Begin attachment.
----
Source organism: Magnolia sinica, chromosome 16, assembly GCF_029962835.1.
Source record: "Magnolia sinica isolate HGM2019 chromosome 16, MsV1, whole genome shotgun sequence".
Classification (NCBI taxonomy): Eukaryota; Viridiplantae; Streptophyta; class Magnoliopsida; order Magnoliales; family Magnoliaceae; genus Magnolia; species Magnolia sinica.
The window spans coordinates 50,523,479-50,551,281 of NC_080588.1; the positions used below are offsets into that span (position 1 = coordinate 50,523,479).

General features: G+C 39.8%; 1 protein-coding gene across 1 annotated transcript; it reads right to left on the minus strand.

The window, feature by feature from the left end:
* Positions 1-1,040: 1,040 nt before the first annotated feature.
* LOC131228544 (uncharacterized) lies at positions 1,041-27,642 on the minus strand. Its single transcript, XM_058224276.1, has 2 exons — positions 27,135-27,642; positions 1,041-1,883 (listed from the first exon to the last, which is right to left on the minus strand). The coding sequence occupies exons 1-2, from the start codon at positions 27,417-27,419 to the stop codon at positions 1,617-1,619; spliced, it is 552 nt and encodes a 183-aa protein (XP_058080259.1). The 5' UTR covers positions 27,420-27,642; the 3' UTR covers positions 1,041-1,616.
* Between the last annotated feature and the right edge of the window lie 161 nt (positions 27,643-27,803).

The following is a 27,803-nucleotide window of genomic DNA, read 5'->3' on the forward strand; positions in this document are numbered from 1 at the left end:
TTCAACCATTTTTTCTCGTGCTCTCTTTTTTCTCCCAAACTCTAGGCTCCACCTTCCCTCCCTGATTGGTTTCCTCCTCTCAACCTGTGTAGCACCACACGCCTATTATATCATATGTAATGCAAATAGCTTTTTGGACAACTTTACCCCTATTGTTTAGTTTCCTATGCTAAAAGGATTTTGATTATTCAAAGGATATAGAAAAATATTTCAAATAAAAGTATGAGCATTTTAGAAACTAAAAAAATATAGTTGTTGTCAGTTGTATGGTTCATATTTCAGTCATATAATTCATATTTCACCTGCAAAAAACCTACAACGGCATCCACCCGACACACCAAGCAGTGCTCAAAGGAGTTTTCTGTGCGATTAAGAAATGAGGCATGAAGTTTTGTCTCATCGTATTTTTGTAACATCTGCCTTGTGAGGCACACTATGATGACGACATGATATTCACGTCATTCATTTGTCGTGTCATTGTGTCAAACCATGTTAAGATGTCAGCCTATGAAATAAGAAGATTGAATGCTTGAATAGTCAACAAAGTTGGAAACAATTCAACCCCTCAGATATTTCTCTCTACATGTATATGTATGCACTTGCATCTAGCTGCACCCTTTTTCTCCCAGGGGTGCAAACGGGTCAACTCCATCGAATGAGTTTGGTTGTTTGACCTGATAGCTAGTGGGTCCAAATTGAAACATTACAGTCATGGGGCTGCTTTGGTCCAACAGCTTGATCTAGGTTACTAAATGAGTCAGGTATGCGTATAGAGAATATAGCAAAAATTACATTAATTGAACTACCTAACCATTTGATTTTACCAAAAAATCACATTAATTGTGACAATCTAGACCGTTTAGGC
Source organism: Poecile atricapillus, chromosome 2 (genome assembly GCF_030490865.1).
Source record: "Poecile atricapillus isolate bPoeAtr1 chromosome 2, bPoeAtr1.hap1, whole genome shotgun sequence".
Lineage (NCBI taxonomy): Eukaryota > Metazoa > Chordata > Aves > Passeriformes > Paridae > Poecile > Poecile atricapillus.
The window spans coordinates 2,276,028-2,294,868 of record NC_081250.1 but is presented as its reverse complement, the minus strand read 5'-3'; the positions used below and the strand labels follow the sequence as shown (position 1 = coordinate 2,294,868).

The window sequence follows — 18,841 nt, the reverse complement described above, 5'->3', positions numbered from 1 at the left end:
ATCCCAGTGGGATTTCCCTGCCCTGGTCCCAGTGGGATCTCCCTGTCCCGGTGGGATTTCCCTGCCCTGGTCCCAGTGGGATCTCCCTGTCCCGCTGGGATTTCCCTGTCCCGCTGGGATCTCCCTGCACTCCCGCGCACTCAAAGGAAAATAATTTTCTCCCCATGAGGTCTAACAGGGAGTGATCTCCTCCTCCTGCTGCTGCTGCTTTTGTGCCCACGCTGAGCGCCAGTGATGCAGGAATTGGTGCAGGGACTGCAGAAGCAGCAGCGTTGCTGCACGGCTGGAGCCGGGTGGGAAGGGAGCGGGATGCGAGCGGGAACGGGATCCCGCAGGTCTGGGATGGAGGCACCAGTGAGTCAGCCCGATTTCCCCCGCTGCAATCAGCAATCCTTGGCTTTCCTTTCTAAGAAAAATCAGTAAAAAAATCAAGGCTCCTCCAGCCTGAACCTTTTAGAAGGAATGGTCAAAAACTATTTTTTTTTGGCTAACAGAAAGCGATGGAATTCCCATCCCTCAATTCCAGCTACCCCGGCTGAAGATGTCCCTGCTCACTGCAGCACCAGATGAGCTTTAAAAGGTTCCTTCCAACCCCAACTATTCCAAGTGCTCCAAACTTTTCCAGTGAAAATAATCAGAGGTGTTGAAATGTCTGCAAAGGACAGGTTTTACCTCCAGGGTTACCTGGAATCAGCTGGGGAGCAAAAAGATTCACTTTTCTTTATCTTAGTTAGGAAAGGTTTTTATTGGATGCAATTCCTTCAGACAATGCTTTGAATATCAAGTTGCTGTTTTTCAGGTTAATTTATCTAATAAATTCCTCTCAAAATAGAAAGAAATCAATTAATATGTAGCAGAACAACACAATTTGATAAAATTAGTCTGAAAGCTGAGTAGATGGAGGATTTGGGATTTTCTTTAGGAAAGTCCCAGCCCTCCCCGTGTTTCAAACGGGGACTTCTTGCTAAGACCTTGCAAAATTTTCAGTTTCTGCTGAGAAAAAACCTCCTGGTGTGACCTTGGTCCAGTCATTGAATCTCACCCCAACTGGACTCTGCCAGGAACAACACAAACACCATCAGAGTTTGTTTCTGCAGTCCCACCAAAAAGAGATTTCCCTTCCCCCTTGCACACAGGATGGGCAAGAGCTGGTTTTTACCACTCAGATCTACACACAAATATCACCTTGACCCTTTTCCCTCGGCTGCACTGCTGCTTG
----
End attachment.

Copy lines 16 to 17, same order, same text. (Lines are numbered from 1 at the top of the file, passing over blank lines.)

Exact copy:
The window sequence follows — 18,841 nt, the reverse complement described above, 5'->3', positions numbered from 1 at the left end:
ATCCCAGTGGGATTTCCCTGCCCTGGTCCCAGTGGGATCTCCCTGTCCCGGTGGGATTTCCCTGCCCTGGTCCCAGTGGGATCTCCCTGTCCCGCTGGGATTTCCCTGTCCCGCTGGGATCTCCCTGCACTCCCGCGCACTCAAAGGAAAATAATTTTCTCCCCATGAGGTCTAACAGGGAGTGATCTCCTCCTCCTGCTGCTGCTGCTTTTGTGCCCACGCTGAGCGCCAGTGATGCAGGAATTGGTGCAGGGACTGCAGAAGCAGCAGCGTTGCTGCACGGCTGGAGCCGGGTGGGAAGGGAGCGGGATGCGAGCGGGAACGGGATCCCGCAGGTCTGGGATGGAGGCACCAGTGAGTCAGCCCGATTTCCCCCGCTGCAATCAGCAATCCTTGGCTTTCCTTTCTAAGAAAAATCAGTAAAAAAATCAAGGCTCCTCCAGCCTGAACCTTTTAGAAGGAATGGTCAAAAACTATTTTTTTTTGGCTAACAGAAAGCGATGGAATTCCCATCCCTCAATTCCAGCTACCCCGGCTGAAGATGTCCCTGCTCACTGCAGCACCAGATGAGCTTTAAAAGGTTCCTTCCAACCCCAACTATTCCAAGTGCTCCAAACTTTTCCAGTGAAAATAATCAGAGGTGTTGAAATGTCTGCAAAGGACAGGTTTTACCTCCAGGGTTACCTGGAATCAGCTGGGGAGCAAAAAGATTCACTTTTCTTTATCTTAGTTAGGAAAGGTTTTTATTGGATGCAATTCCTTCAGACAATGCTTTGAATATCAAGTTGCTGTTTTTCAGGTTAATTTATCTAATAAATTCCTCTCAAAATAGAAAGAAATCAATTAATATGTAGCAGAACAACACAATTTGATAAAATTAGTCTGAAAGCTGAGTAGATGGAGGATTTGGGATTTTCTTTAGGAAAGTCCCAGCCCTCCCCGTGTTTCAAACGGGGACTTCTTGCTAAGACCTTGCAAAATTTTCAGTTTCTGCTGAGAAAAAACCTCCTGGTGTGACCTTGGTCCAGTCATTGAATCTCACCCCAACTGGACTCTGCCAGGAACAACACAAACACCATCAGAGTTTGTTTCTGCAGTCCCACCAAAAAGAGATTTCCCTTCCCCCTTGCACACAGGATGGGCAAGAGCTGGTTTTTACCACTCAGATCTACACACAAATATCACCTTGACCCTTTTCCCTCGGCTGCACTGCTGCTTG